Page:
‘99 Walks’ Helps Moms Find Walking Buddies and Combat Loneliness

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The events of 2020 have slowed down some forms of physical activity, but across the U.S. many have found solace and calm by simply taking walks. Walking is the perfect activity to keep active while social distancing, but for women such as Joyce Shulman, this isn’t news — it’s part of a daily routine she’s developed into a business all her own.

Shulman is the founder and CEO of the walking app 99 Walks. Her most recent endeavor is to combat loneliness and improve fitness through the simple act of encouraging moms to walk together.

“I was a lawyer, but realized I wasn't happy,” she tells CircleAround. Shulman quit after a managing partner at her law firm said she couldn’t wear pants to work. “When was I happy? When in nature and walking.” This realization inspired 99 Walks.

Shulman wanted to focus on the things most important to her: family, community, and empowering women suffering from “martyr mom syndrome” — the burnout moms often face while juggling careers, children, household work, and other daily tasks.

Shulman found walking to be therapeutic and appreciated the physical benefits that came from it, too. She knew other women might feel the same, so she began working on a program that would encourage moms to walk together.

“Walking can fuel productivity and performance,” she says. It can also help women combat loneliness, which has become a huge focus of Shulman’s work today.

The app works similarly to other fitness-tracking apps, where users can see real-time mapping of their walks, create milestones based on how much walking they’ve done, or want to do, etc. Users can see how many miles have been walked since first use, and save their favorite walks to revisit. But best of all, users have access to an exclusive 99 Walks community, where they can support each other and link up to take future walks together. The 99 Walks Facebook group has over 7,000 active members from around the world.

“Our online community is empowering and supportive,” Shulman explains. “My goal is to help people feel less lonely and feel empowered in their mind, body, soul.”

Biological Cure to Loneliness

99 Walks conducted their own study on the subject of walking and loneliness, and found that, from the 2,300 women surveyed, those who “regularly walk with their friends are 2.5 times less likely to feel lonely often.” Her research is backed by other studies that show how physical activity, such as walking, increases levels of oxytocin. This hormone can actually make us feel closer and more connected with others as a result. "So when you walk with a friend, your biology helps foster a deeper, more meaningful connection,” says Shulman.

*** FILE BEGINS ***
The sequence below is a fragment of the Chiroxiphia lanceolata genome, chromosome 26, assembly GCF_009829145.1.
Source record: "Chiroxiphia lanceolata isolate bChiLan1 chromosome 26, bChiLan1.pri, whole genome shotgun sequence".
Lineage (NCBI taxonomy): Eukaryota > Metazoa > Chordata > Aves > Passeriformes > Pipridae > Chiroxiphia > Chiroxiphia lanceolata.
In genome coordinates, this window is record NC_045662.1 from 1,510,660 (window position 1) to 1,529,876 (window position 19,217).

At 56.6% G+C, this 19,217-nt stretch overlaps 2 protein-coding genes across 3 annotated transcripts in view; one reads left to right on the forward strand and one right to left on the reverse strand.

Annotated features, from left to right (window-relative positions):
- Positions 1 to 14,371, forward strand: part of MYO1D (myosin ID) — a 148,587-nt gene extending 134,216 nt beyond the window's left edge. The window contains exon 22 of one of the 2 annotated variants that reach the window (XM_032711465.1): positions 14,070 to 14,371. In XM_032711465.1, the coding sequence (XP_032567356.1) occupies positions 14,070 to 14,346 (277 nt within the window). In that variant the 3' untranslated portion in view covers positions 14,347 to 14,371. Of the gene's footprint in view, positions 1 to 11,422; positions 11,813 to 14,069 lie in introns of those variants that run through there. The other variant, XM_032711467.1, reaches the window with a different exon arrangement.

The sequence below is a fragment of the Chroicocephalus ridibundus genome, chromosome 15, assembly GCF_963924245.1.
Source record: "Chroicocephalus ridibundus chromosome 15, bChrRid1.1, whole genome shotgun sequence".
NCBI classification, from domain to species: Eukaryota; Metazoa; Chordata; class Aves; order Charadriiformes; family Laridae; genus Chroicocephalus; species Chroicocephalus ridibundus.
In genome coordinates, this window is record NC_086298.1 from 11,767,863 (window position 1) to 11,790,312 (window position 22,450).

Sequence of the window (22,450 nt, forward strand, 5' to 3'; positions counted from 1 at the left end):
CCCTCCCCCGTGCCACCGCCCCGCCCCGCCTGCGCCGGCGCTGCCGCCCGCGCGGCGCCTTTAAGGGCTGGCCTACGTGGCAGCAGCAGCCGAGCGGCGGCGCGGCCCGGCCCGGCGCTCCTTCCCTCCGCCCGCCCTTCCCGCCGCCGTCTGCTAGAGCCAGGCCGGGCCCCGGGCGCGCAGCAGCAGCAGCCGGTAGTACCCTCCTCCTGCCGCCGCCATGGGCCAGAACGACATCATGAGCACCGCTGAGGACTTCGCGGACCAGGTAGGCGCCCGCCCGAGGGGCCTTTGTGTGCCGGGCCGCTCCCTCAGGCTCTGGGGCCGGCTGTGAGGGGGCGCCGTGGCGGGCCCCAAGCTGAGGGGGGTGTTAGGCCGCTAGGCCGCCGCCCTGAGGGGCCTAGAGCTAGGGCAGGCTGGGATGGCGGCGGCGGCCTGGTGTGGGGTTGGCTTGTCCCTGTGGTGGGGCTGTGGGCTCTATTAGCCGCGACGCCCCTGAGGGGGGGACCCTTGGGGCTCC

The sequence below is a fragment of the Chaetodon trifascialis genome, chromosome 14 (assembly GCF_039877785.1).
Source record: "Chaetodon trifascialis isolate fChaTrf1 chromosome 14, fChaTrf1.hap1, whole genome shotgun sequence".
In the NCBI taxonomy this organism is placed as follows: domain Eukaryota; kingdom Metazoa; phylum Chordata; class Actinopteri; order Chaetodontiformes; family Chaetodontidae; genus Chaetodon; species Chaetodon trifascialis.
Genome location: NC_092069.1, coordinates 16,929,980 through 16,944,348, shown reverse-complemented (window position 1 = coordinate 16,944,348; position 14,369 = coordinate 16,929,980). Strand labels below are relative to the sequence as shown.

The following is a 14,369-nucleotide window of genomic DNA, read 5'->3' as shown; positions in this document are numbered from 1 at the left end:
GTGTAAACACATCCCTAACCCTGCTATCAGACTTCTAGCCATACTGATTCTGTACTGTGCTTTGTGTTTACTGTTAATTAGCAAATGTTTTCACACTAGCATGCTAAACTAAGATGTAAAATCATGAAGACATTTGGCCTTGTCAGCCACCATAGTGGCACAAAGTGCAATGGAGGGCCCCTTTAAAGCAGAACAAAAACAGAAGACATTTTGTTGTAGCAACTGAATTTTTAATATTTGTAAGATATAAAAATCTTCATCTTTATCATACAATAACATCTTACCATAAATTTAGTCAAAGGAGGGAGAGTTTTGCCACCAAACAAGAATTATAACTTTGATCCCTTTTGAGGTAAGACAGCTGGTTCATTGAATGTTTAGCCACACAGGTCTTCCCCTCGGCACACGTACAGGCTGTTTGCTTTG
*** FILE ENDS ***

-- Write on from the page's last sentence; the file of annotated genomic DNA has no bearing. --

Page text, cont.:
For those who don’t quite know where to start, the app has a matching service that makes it easy for women to get together in their own neighborhoods. This is facilitated through the program’s 99 Walks Challenge. Each month, users set a personal mileage goal and have approximately 30 days to achieve it.

Women are encouraged to walk as part of a team; previously, this was mainly done with women living in similar areas, but now there are virtual teams women can join within the app, as well. Solo walking is also encouraged, if that’s what the user prefers.

Shulman’s experience in business and leading mompreneurs makes her a coveted speaker, where she shares tactics for beating burnout, fueling creativity, goal crushing, how walking can fuel productivity and performance, and more. Shulman even gave a TEDx Talk about how walking together can help combat loneliness. She hosts a podcast called The Weekly Walk and creates inspirational content 99 Walks members can refer to, both at home and during their walking sessions. Within the app, users can cool down with meditation, or take guided fitness classes, as well. All of this was developed by Shulman’s team of walking experts.

“I hope to get 1 million moms moving by the end of each year,” she tells CircleAround. Taking a walk can be the first step to maintaining mental health, and Shulman has created a way to keep women on track through the power of shared experiences.

Tags: Navigating the Pandemic, Overcoming Adversity, DIY

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Written By

Katka Lapelosová

Katka is a writer from New York City, currently living in Belgrade, Serbia. See Full Bio

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